Student Theses and Dissertations

Date of Award


Document Type


Degree Name

Doctor of Philosophy (PhD)

RU Laboratory

Hudspeth Laboratory


The role of the ear is to detect sound. Many ears, however, can also generate sounds and transmit them into the environment. These sounds, known as spontaneous otoacoustic emissions, are the most striking proof of the existence of an active process within the ear. This active process originates in hair cells, the sensory receptors of the inner ear; by augmenting the energy contained in sound, it improves both the sensitivity and the frequency selectivity of hearing. Under certain conditions, the active process generates spontaneous oscillations, which then produce spontaneous emissions. Little is known about the process by which the spontaneous oscillations of a collection of hair cells within the ear are transformed into a particular sound that can be measured externally. Here, we suggest that interactions between tonotopically arranged hair cells play a critical role in the formation of spontaneous otoacoustic emissions. We have created a model based on the basilar papilla of the tokay gecko, a species notable both for the unusual anatomy of its inner ear and for the prominence of its spontaneous emissions. In this model, the papilla is represented by a tonotopic array of nonlinear van der Pol oscillators, with connections along the array mediated by either viscous or elastic elements. We find that a model incorporating elastic interactions, but not one incorporating viscous interactions, reproduces the appearance of spontaneous emissions. The model also suggests a prominent role for disorder along the length of the papilla. Finally, the model explains what may be the most distinctive feature of spontaneous emissions: the repulsion of spectral peaks within the emission by pure-tone external stimuli. To test our model, we also recorded spontaneous otoacoustic emissions from the tokay gecko. Previous recordings of emissions have primarily focused on the behavior of single peaks within the emission spectrum. We chose instead to focus on the relationships between multiple emission peaks. Upon applying single-frequency tones at a range of amplitudes and frequencies into the ears of geckos we have observed novel behaviors previously predicted by our model. We conclude that interactions along the basilar papilla, mediated by elastic elements, play an important role in the formation of spontaneous otoacoustic emissions.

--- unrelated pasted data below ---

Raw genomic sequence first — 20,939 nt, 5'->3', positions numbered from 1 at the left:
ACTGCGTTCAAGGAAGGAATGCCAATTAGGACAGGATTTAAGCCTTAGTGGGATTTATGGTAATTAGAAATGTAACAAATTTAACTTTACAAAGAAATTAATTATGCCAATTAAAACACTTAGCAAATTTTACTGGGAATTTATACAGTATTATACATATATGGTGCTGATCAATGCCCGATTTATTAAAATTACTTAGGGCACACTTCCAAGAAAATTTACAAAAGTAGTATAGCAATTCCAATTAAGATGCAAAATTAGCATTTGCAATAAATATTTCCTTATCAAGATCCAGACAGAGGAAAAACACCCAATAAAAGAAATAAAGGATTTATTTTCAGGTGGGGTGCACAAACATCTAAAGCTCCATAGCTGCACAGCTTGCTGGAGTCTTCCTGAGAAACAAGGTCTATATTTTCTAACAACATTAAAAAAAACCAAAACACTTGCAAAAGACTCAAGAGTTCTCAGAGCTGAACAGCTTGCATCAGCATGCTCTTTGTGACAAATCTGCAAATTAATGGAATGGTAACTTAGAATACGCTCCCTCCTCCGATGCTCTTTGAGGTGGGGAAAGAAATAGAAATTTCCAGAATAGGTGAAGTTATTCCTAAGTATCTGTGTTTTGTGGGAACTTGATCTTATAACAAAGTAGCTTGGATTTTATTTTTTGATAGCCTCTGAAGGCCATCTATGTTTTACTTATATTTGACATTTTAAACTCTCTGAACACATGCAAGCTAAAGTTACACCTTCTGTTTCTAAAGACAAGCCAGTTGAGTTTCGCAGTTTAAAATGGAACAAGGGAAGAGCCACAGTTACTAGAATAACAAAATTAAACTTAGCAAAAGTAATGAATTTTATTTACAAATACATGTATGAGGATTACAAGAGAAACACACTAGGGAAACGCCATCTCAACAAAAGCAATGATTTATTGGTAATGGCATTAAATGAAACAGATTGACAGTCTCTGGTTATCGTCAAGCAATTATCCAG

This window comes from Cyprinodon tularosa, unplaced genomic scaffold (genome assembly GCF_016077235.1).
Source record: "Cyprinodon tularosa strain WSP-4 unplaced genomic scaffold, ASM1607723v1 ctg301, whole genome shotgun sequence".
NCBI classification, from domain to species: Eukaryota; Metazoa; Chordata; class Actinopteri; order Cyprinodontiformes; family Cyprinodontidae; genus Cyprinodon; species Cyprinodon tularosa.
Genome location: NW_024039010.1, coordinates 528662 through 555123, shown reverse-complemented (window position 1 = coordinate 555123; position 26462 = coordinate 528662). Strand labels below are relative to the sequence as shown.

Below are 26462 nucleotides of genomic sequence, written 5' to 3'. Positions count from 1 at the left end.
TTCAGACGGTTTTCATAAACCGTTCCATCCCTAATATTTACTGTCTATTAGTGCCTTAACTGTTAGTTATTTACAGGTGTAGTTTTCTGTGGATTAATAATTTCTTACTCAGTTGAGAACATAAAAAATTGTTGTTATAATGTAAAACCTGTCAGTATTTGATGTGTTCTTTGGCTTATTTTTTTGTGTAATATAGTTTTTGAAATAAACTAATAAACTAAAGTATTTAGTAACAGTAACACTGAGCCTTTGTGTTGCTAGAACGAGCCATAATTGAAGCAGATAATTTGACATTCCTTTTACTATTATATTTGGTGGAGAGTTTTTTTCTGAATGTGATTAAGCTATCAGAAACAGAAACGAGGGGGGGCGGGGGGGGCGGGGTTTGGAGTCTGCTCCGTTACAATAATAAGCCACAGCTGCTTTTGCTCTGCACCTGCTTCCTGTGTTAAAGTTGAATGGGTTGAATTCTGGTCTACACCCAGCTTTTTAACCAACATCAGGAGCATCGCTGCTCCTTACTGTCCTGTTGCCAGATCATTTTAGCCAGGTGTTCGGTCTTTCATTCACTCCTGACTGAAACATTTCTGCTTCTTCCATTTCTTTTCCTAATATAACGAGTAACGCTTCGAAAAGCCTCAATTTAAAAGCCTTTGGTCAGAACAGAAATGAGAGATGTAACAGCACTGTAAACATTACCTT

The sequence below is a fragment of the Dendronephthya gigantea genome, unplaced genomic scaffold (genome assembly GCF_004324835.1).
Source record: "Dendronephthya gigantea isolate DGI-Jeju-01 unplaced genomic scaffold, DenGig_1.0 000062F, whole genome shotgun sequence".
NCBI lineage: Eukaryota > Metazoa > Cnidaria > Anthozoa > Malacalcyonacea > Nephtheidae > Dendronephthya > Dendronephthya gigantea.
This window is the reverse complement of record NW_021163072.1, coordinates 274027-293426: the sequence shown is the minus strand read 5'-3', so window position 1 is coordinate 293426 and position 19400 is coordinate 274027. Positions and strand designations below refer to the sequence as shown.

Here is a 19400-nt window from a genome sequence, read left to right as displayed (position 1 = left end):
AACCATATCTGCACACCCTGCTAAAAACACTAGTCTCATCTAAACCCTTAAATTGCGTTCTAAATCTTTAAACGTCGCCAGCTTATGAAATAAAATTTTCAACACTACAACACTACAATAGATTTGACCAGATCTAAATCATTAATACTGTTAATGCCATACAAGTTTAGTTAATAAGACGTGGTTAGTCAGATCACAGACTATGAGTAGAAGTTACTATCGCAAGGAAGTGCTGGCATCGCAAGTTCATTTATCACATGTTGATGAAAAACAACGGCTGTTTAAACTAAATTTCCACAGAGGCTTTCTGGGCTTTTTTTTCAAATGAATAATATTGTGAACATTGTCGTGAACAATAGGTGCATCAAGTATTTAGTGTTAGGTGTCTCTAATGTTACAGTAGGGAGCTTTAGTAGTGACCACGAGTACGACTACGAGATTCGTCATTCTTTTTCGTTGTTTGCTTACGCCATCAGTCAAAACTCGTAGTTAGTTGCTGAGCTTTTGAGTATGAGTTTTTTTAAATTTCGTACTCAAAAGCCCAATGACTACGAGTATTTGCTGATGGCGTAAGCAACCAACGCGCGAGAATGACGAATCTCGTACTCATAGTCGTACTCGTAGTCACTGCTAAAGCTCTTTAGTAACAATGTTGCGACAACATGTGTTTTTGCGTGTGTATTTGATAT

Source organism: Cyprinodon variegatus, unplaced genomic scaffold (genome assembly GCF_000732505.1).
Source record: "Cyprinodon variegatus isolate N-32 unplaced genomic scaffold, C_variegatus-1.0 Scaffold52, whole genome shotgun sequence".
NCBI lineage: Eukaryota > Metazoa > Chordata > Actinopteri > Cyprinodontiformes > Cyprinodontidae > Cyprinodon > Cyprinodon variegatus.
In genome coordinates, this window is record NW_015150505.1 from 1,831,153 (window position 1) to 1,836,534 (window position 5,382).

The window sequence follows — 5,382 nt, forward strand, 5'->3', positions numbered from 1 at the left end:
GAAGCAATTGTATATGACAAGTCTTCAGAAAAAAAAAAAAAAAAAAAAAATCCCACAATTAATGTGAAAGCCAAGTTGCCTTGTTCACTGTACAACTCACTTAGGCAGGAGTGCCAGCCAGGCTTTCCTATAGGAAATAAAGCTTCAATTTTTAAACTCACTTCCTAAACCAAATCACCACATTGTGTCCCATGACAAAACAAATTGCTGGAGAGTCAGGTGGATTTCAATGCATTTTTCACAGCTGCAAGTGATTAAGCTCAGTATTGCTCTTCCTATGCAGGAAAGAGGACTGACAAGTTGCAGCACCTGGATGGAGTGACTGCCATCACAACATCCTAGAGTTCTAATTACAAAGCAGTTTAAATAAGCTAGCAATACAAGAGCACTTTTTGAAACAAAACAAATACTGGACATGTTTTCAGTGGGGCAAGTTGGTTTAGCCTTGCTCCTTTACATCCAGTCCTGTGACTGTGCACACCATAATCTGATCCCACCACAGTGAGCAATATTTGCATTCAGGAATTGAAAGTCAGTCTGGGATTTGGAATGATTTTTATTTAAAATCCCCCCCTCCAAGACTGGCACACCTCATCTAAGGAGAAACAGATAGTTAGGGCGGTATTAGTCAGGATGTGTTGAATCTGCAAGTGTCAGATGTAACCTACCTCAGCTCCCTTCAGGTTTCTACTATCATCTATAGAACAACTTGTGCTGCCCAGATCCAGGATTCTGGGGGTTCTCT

A Thesis Presented to the Faculty of The Rockefeller University In Partial Fulfillment of the Requirements for the Degree of Doctor of Philosophy

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